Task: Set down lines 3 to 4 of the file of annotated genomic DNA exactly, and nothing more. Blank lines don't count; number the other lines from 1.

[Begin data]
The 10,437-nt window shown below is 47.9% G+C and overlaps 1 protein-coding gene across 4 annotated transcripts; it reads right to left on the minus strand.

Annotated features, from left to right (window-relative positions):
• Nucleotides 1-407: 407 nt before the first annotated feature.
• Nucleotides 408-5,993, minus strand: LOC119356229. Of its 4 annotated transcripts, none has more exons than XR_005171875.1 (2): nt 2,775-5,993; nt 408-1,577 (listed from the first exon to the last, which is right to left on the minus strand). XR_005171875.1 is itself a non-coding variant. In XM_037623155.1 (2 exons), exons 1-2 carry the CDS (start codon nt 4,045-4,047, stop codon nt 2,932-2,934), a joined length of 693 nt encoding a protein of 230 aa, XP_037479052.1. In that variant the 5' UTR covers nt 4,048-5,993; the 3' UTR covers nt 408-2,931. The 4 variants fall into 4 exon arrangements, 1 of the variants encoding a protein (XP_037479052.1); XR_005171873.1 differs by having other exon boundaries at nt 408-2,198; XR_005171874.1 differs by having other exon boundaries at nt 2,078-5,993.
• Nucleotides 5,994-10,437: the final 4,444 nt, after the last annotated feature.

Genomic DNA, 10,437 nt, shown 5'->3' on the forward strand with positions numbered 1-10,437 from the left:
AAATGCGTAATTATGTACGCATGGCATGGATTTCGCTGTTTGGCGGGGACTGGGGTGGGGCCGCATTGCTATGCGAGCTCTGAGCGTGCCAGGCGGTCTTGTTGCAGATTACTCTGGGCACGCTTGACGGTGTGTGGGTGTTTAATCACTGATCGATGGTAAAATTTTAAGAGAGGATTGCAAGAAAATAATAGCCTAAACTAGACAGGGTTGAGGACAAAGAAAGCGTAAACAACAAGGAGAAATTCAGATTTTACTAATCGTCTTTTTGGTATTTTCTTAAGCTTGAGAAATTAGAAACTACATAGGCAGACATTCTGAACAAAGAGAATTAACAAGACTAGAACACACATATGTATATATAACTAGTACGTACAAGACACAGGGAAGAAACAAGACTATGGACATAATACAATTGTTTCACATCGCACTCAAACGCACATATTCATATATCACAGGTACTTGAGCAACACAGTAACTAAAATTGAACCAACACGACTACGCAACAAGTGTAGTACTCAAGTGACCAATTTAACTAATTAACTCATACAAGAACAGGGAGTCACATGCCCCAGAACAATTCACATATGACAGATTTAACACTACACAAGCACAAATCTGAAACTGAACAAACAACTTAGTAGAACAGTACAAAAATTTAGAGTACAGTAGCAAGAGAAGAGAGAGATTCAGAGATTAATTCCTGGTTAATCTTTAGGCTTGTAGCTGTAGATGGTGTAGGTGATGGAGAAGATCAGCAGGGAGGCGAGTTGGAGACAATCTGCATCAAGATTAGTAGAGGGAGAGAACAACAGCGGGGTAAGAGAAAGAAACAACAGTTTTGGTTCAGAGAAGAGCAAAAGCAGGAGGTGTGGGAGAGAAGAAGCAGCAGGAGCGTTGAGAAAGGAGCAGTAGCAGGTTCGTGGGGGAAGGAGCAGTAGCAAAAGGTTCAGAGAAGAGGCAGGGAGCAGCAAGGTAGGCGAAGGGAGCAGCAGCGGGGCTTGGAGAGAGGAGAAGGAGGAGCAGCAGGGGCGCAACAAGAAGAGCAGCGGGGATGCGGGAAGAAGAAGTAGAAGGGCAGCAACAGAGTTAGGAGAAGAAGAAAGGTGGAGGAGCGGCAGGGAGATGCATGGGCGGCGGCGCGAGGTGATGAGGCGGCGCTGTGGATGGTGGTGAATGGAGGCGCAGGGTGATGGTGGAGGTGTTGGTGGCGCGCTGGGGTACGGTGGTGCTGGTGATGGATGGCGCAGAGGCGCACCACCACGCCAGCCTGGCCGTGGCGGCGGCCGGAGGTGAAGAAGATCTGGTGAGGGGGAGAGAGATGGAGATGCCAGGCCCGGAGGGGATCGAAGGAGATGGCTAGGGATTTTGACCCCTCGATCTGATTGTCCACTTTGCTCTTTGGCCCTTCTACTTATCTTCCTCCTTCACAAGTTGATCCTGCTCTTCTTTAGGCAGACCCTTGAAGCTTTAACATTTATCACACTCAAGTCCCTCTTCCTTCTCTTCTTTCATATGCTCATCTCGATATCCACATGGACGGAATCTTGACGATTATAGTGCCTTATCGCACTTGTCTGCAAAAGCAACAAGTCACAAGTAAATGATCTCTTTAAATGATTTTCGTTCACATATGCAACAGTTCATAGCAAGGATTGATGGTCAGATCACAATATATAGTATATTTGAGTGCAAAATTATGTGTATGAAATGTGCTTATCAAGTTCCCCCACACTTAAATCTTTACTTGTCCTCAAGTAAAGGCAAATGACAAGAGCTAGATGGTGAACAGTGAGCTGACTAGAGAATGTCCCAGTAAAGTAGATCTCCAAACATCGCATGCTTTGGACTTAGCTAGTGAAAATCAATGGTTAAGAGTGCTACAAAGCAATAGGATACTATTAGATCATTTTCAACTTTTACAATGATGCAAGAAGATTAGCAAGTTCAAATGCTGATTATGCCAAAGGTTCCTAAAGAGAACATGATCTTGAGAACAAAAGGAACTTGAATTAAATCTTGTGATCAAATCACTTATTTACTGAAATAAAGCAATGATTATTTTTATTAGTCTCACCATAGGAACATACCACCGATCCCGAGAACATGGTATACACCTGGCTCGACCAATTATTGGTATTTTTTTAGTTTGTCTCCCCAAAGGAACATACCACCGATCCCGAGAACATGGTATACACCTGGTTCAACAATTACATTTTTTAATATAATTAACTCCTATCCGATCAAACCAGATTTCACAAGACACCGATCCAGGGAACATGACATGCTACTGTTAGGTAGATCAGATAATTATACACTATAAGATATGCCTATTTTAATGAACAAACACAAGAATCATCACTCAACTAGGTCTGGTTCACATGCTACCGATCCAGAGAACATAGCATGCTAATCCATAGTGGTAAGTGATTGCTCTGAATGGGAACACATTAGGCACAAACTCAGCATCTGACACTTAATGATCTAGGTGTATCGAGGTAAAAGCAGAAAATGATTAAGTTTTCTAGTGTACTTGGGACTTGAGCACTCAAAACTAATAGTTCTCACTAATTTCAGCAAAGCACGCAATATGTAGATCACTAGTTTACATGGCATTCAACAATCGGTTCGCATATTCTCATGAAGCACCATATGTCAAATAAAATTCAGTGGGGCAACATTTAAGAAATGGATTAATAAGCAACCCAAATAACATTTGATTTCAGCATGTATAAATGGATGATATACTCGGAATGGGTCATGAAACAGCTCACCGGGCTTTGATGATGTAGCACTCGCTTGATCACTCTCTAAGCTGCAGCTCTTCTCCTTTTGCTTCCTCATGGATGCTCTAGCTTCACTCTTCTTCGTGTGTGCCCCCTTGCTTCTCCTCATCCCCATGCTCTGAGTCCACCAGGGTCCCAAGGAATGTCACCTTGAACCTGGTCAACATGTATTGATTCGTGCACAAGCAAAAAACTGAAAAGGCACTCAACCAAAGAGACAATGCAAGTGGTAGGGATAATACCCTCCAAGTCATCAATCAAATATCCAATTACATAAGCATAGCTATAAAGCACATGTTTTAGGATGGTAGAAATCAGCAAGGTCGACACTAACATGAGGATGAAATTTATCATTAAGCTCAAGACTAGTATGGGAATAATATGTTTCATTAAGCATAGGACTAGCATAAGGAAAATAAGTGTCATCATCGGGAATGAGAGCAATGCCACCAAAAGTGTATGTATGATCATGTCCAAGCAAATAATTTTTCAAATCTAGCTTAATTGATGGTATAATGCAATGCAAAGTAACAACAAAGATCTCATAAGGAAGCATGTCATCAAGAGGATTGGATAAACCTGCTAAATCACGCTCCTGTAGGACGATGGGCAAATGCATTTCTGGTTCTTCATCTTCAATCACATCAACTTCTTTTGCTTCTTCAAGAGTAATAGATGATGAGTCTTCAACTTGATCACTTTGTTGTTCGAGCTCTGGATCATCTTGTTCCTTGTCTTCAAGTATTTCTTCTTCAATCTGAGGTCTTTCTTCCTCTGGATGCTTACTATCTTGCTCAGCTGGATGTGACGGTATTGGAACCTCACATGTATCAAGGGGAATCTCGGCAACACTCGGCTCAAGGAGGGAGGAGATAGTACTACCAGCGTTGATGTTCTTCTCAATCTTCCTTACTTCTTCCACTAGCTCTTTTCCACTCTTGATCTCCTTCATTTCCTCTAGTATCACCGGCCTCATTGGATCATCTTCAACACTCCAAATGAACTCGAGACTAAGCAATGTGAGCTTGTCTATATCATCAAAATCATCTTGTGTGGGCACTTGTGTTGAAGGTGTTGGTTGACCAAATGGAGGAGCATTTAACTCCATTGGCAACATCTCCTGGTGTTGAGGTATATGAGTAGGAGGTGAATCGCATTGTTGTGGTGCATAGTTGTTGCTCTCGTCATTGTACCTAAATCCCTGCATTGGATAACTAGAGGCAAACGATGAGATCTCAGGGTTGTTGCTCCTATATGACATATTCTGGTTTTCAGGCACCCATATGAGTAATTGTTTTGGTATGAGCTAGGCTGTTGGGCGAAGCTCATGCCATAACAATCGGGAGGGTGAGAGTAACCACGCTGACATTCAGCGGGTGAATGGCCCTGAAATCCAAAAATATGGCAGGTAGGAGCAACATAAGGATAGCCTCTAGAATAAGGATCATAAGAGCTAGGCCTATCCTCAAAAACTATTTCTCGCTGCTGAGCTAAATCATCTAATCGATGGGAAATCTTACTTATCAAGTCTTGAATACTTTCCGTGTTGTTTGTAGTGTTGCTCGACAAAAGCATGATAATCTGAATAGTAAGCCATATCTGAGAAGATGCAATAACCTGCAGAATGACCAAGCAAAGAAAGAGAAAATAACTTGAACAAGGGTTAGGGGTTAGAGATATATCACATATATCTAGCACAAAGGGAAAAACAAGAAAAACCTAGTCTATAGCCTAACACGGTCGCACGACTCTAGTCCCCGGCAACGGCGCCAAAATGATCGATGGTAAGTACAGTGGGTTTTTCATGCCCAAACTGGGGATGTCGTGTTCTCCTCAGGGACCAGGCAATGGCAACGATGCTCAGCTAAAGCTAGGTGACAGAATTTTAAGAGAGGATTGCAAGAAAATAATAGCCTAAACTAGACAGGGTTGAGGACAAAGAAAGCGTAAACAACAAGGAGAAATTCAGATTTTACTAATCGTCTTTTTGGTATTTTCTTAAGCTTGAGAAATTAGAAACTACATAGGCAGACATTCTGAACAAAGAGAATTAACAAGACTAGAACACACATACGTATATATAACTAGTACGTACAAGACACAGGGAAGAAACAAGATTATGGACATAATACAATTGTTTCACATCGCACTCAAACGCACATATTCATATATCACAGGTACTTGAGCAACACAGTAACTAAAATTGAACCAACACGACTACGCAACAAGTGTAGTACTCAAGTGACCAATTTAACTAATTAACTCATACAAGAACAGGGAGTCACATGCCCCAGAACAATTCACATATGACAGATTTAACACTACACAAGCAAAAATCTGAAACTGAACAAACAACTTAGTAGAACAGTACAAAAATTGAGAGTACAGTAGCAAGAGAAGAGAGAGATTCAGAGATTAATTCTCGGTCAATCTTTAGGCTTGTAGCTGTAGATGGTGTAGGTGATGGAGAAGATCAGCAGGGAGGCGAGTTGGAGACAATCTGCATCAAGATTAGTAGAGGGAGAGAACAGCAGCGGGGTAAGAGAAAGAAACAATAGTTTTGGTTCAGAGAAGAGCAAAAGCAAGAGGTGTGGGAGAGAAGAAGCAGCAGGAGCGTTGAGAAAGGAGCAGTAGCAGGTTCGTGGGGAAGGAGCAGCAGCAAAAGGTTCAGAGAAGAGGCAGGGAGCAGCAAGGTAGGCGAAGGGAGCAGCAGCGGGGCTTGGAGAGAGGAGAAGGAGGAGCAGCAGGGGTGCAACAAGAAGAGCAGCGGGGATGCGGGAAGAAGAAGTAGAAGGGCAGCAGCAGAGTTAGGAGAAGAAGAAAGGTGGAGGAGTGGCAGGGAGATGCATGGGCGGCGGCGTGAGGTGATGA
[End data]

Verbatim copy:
• Nucleotides 1-407: 407 nt before the first annotated feature.
• Nucleotides 408-5,993, minus strand: LOC119356229. Of its 4 annotated transcripts, none has more exons than XR_005171875.1 (2): nt 2,775-5,993; nt 408-1,577 (listed from the first exon to the last, which is right to left on the minus strand). XR_005171875.1 is itself a non-coding variant. In XM_037623155.1 (2 exons), exons 1-2 carry the CDS (start codon nt 4,045-4,047, stop codon nt 2,932-2,934), a joined length of 693 nt encoding a protein of 230 aa, XP_037479052.1. In that variant the 5' UTR covers nt 4,048-5,993; the 3' UTR covers nt 408-2,931. The 4 variants fall into 4 exon arrangements, 1 of the variants encoding a protein (XP_037479052.1); XR_005171873.1 differs by having other exon boundaries at nt 408-2,198; XR_005171874.1 differs by having other exon boundaries at nt 2,078-5,993.